02 October 2014

Of two minds or more about the Fragrant Harbour

Hong Kong is one of the most interesting places I’ve ever visited, and at the same time one of the most depressing in certain ways. It is an incredibly clean city; that’s one of the first things I noticed on my visit there… but cleanliness is very often all too deceptive. Also, I was there over the weekend of the first of July in 2005, when there were massive yearly protests in Kowloon District organised by the pro-democracy political bloc. But our visit to Hong Kong Baptist University was largely a brief tourist visit, and I didn’t get to talk in-depth with many people outside the University.

Still, first impressions are strong and very difficult to overcome, and they are sometimes right. The town of Hong Kong is built vertically – understandable on an island with such a high population. And there was a marked contrast between coast and inland. One could see Maseratis and Lamborghinis driving up the roads to the big shopping malls, and on the other hand there were the vendors and trash-pickers eking out what was clearly an insufficient living for the living-standards of the city. There were the people who had to live on boats. The cleanliness of Hong Kong masked a very deep and very real social and economic divide.

Thus, it is easy to see and to understand the very real and very urgent need for working-class Hongkongers to speak up for themselves. And it is easy to see and understand that in a polity that has been starved of suffrage for so long that the people in that polity would be interested in pushing for more democratic political reforms. It would be very naïve to dismiss these problems. And the fact that many of the Hong Kong tycoons – a usurious and exploitative lot if there ever was one – are opposing the current Umbrella Movement protests is a good sign that there’s a good reason for Umbrella Movement to keep fighting.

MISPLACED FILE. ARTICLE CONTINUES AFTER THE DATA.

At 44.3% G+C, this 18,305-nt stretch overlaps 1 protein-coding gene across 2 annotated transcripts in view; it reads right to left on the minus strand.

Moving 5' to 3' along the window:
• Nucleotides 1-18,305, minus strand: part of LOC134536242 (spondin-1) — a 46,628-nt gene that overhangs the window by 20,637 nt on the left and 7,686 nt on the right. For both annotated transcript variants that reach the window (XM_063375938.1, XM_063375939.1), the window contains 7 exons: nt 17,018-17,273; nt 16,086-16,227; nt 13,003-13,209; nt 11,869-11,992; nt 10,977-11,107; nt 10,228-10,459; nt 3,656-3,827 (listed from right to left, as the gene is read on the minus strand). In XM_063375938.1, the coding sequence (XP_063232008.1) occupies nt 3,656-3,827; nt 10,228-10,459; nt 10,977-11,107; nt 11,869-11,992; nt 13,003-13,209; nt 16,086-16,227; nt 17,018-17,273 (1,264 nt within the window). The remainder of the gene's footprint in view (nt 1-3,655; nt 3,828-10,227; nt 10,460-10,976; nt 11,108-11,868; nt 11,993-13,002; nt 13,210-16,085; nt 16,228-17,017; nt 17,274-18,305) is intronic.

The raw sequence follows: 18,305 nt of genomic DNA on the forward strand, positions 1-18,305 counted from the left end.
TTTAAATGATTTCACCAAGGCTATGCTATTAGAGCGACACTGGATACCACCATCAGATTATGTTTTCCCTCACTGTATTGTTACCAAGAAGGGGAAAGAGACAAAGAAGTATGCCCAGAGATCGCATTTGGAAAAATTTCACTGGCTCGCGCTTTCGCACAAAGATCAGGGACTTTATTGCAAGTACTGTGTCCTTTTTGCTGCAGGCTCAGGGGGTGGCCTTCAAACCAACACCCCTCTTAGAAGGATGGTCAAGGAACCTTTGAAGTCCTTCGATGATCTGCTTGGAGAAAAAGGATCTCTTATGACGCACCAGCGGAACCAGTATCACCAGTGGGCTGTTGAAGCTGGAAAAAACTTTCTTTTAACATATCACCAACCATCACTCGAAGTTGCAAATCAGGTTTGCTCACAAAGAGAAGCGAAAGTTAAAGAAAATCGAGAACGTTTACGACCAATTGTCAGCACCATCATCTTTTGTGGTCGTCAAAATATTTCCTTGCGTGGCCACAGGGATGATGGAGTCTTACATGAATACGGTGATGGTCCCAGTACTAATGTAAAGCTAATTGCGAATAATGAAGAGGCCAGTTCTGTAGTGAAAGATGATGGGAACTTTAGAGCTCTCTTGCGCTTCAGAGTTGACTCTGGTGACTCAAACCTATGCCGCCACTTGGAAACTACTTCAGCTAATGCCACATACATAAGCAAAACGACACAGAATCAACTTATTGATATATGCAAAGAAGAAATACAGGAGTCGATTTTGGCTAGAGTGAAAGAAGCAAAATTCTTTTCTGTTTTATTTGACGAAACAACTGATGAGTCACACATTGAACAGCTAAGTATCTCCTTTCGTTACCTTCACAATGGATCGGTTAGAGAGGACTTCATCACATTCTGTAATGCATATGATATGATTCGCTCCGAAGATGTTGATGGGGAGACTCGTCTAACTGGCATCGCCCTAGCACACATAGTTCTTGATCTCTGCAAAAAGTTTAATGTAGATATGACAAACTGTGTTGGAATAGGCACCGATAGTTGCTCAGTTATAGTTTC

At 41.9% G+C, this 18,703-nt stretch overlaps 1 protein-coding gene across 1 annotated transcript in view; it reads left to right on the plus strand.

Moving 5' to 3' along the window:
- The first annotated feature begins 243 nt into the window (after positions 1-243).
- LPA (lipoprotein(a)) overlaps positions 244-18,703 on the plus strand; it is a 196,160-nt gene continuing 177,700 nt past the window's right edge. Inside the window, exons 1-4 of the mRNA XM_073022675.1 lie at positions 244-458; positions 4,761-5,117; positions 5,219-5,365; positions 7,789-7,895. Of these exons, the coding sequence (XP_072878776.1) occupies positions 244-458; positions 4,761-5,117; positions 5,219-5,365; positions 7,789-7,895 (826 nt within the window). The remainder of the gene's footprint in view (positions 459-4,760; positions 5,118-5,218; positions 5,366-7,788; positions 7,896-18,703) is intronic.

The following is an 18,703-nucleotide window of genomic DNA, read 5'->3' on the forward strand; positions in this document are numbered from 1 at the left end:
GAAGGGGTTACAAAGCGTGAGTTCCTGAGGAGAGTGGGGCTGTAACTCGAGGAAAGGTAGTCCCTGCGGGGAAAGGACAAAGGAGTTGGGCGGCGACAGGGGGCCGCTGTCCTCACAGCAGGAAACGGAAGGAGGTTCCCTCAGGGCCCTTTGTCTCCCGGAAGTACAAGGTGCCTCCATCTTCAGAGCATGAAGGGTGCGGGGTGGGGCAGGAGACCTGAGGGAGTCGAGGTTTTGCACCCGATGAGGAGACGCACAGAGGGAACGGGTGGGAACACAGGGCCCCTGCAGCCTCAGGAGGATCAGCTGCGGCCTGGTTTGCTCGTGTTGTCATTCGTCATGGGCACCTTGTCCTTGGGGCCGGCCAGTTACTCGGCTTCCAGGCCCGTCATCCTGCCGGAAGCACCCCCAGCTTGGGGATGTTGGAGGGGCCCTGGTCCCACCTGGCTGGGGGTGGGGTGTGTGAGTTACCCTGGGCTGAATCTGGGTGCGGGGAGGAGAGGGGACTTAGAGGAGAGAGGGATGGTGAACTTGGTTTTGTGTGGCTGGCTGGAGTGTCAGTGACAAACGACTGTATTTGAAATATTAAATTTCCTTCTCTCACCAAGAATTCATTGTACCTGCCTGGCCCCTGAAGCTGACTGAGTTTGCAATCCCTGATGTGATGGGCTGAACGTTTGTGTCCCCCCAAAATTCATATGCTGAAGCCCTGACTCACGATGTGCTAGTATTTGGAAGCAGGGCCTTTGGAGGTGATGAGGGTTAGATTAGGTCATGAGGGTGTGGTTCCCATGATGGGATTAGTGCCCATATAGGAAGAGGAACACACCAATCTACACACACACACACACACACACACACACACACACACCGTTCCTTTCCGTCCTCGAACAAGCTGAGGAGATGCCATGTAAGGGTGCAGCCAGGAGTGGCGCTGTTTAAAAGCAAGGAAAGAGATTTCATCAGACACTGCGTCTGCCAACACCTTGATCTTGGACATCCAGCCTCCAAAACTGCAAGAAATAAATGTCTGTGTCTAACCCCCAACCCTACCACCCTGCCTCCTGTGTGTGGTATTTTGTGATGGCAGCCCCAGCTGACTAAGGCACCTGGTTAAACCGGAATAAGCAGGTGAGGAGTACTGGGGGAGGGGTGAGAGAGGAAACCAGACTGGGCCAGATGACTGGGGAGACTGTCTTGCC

At the same time, however, there is a disturbing undercurrent here of a sort which seems all too familiar to observers of modern colour revolutions and the public protests of recent history. The Tian’anmen protests of 1989, so the ever-estimable Kaiser Kuo has informed me, were born out of the racially-animated 1988 student protests against African exchange students in Nanjing. The Tea Party protests carried a definite undercurrent of racism, in spite of the protestations of the most public voices in the Tea Party against them. Even worse, the right-wing Maidan movement in Ukraine attracted violent ultranationalists and fascists of the most openly odious variety. And some of the similarly bigoted anti-mainlander sentiment seems to have bled over somewhat into the Umbrella Movement protests.

This is understandable to a point. And to their credit, the organisers of these protests have tried to distance themselves significantly from the anti-mainlander bigotry of previous social engagements. One can read this in a cynical or a not-so-cynical way, and I don’t want to dismiss the concerns out-of-hand. I’ve witnessed a lot of abuse by Hongkongers of other high-profile Hongkongers who even symbolically want closer ties with the mainland, like pop singer Ella Koon Yun Na (and no raving pro-Beijinger she, having been born in Tahiti and having been educated in Birmingham!). Personally I’m more optimistic about the movement than some other commentators, but perhaps that is because I’ve been influenced by David Lindsay’s view on the subject:
We [British] took scarcely more interest in democratising the place than the Chinese have. But when they fly the old flag, then they are showing at least their aspiration to the post-War settlement and to the parliamentary system that made it possible on three continents.
For their sake and for the sake of the rest of Hong Kong, I very dearly hope this is the case. Wishful thinking on my part? Maybe. But the political forces motivating, sustaining and supporting this protest are not as odious as those which motivated, sustained and supported the protests on the Maidan. That’s reason enough for me to be very cautiously hopeful. But hopeful, all the same.

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